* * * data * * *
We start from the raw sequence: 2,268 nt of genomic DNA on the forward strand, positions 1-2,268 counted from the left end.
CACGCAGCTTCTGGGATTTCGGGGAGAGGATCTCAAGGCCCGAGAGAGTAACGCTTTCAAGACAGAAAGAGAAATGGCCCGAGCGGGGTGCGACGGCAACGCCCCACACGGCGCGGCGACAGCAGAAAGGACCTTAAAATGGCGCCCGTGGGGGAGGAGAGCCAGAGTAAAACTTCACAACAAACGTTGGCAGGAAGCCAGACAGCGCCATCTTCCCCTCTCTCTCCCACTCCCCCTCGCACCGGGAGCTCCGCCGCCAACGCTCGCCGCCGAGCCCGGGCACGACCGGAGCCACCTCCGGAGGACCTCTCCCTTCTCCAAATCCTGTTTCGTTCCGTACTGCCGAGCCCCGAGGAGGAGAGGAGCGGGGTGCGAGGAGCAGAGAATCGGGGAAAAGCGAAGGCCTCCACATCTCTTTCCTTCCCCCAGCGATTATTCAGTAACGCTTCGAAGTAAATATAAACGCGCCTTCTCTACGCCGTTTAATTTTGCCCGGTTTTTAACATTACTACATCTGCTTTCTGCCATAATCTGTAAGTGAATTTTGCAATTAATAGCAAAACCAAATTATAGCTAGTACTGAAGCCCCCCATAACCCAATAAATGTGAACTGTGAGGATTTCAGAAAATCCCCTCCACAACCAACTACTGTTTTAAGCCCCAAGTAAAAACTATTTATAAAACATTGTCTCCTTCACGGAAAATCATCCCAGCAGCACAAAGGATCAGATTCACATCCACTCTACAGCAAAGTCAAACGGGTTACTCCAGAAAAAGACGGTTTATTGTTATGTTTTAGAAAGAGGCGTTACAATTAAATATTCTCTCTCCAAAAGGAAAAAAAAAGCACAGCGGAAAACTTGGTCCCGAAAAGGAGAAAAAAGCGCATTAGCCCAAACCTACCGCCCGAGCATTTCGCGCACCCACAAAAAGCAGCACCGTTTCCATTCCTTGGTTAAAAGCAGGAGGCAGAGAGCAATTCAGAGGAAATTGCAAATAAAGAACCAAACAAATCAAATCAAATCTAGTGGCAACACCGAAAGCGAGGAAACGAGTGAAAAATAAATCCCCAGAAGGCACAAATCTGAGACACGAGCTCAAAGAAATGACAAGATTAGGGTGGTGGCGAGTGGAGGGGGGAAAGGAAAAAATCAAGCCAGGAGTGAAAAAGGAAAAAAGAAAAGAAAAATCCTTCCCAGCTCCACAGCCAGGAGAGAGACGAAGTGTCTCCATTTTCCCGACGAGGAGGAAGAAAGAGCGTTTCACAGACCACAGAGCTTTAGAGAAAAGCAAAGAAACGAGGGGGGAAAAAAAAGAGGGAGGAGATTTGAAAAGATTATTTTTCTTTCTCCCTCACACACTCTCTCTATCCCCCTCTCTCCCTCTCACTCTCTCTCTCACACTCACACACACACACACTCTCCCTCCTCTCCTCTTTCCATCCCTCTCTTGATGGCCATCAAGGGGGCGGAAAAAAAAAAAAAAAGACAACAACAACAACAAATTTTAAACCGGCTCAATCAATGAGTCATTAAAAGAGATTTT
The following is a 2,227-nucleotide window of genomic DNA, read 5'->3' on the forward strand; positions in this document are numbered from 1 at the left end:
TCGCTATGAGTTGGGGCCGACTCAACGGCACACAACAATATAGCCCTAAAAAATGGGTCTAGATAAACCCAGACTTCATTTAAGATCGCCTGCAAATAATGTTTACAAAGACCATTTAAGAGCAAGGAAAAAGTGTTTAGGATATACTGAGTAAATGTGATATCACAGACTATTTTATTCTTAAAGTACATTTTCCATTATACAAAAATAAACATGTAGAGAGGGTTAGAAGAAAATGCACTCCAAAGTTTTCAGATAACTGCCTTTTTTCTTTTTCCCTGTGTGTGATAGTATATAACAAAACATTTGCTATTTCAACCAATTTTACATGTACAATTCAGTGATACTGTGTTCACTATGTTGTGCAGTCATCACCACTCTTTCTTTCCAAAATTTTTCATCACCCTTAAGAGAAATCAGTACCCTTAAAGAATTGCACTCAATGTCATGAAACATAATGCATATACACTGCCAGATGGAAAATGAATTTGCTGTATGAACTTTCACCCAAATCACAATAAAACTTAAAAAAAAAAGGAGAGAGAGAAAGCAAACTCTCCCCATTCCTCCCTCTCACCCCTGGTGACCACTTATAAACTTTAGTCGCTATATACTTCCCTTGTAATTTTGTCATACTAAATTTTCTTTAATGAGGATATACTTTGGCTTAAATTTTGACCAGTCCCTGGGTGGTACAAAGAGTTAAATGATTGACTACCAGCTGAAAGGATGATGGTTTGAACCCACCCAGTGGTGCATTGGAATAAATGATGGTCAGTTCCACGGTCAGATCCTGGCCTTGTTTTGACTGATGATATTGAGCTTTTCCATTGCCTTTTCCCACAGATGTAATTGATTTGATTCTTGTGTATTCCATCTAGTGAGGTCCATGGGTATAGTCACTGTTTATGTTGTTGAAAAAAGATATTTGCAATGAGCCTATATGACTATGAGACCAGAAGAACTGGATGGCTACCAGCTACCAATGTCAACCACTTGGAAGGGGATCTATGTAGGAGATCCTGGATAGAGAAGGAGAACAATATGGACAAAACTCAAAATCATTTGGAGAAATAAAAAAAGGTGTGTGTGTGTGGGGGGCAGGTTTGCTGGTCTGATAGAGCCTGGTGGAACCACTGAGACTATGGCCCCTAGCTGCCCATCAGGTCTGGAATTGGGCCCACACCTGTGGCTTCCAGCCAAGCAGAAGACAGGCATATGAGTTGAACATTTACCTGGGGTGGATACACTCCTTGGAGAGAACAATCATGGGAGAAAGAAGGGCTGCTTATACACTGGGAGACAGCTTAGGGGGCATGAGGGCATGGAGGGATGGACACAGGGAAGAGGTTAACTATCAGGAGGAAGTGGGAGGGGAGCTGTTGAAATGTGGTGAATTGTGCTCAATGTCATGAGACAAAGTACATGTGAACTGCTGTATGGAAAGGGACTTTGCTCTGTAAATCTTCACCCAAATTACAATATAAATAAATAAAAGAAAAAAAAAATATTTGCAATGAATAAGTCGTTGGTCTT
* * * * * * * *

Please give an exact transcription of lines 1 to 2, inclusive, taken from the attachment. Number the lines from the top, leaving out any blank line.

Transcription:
We start from the raw sequence: 2,268 nt of genomic DNA on the forward strand, positions 1-2,268 counted from the left end.
CACGCAGCTTCTGGGATTTCGGGGAGAGGATCTCAAGGCCCGAGAGAGTAACGCTTTCAAGACAGAAAGAGAAATGGCCCGAGCGGGGTGCGACGGCAACGCCCCACACGGCGCGGCGACAGCAGAAAGGACCTTAAAATGGCGCCCGTGGGGGAGGAGAGCCAGAGTAAAACTTCACAACAAACGTTGGCAGGAAGCCAGACAGCGCCATCTTCCCCTCTCTCTCCCACTCCCCCTCGCACCGGGAGCTCCGCCGCCAACGCTCGCCGCCGAGCCCGGGCACGACCGGAGCCACCTCCGGAGGACCTCTCCCTTCTCCAAATCCTGTTTCGTTCCGTACTGCCGAGCCCCGAGGAGGAGAGGAGCGGGGTGCGAGGAGCAGAGAATCGGGGAAAAGCGAAGGCCTCCACATCTCTTTCCTTCCCCCAGCGATTATTCAGTAACGCTTCGAAGTAAATATAAACGCGCCTTCTCTACGCCGTTTAATTTTGCCCGGTTTTTAACATTACTACATCTGCTTTCTGCCATAATCTGTAAGTGAATTTTGCAATTAATAGCAAAACCAAATTATAGCTAGTACTGAAGCCCCCCATAACCCAATAAATGTGAACTGTGAGGATTTCAGAAAATCCCCTCCACAACCAACTACTGTTTTAAGCCCCAAGTAAAAACTATTTATAAAACATTGTCTCCTTCACGGAAAATCATCCCAGCAGCACAAAGGATCAGATTCACATCCACTCTACAGCAAAGTCAAACGGGTTACTCCAGAAAAAGACGGTTTATTGTTATGTTTTAGAAAGAGGCGTTACAATTAAATATTCTCTCTCCAAAAGGAAAAAAAAAGCACAGCGGAAAACTTGGTCCCGAAAAGGAGAAAAAAGCGCATTAGCCCAAACCTACCGCCCGAGCATTTCGCGCACCCACAAAAAGCAGCACCGTTTCCATTCCTTGGTTAAAAGCAGGAGGCAGAGAGCAATTCAGAGGAAATTGCAAATAAAGAACCAAACAAATCAAATCAAATCTAGTGGCAACACCGAAAGCGAGGAAACGAGTGAAAAATAAATCCCCAGAAGGCACAAATCTGAGACACGAGCTCAAAGAAATGACAAGATTAGGGTGGTGGCGAGTGGAGGGGGGAAAGGAAAAAATCAAGCCAGGAGTGAAAAAGGAAAAAAGAAAAGAAAAATCCTTCCCAGCTCCACAGCCAGGAGAGAGACGAAGTGTCTCCATTTTCCCGACGAGGAGGAAGAAAGAGCGTTTCACAGACCACAGAGCTTTAGAGAAAAGCAAAGAAACGAGGGGGGAAAAAAAAGAGGGAGGAGATTTGAAAAGATTATTTTTCTTTCTCCCTCACACACTCTCTCTATCCCCCTCTCTCCCTCTCACTCTCTCTCTCACACTCACACACACACACACTCTCCCTCCTCTCCTCTTTCCATCCCTCTCTTGATGGCCATCAAGGGGGCGGAAAAAAAAAAAAAAAGACAACAACAACAACAAATTTTAAACCGGCTCAATCAATGAGTCATTAAAAGAGATTTT